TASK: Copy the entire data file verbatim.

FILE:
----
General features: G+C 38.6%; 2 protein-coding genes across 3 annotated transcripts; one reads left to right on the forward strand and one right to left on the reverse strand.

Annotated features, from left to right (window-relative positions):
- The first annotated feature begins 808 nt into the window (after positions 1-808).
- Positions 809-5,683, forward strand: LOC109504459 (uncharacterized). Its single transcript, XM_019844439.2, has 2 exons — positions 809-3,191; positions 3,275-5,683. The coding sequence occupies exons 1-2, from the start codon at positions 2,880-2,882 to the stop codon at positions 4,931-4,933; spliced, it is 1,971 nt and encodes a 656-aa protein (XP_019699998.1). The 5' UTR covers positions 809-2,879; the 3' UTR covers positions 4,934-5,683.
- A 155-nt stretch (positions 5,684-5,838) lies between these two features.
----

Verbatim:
General features: G+C 38.6%; 2 protein-coding genes across 3 annotated transcripts; one reads left to right on the forward strand and one right to left on the reverse strand.

Annotated features, from left to right (window-relative positions):
- The first annotated feature begins 808 nt into the window (after positions 1-808).
- Positions 809-5,683, forward strand: LOC109504459 (uncharacterized). Its single transcript, XM_019844439.2, has 2 exons — positions 809-3,191; positions 3,275-5,683. The coding sequence occupies exons 1-2, from the start codon at positions 2,880-2,882 to the stop codon at positions 4,931-4,933; spliced, it is 1,971 nt and encodes a 656-aa protein (XP_019699998.1). The 5' UTR covers positions 809-2,879; the 3' UTR covers positions 4,934-5,683.
- A 155-nt stretch (positions 5,684-5,838) lies between these two features.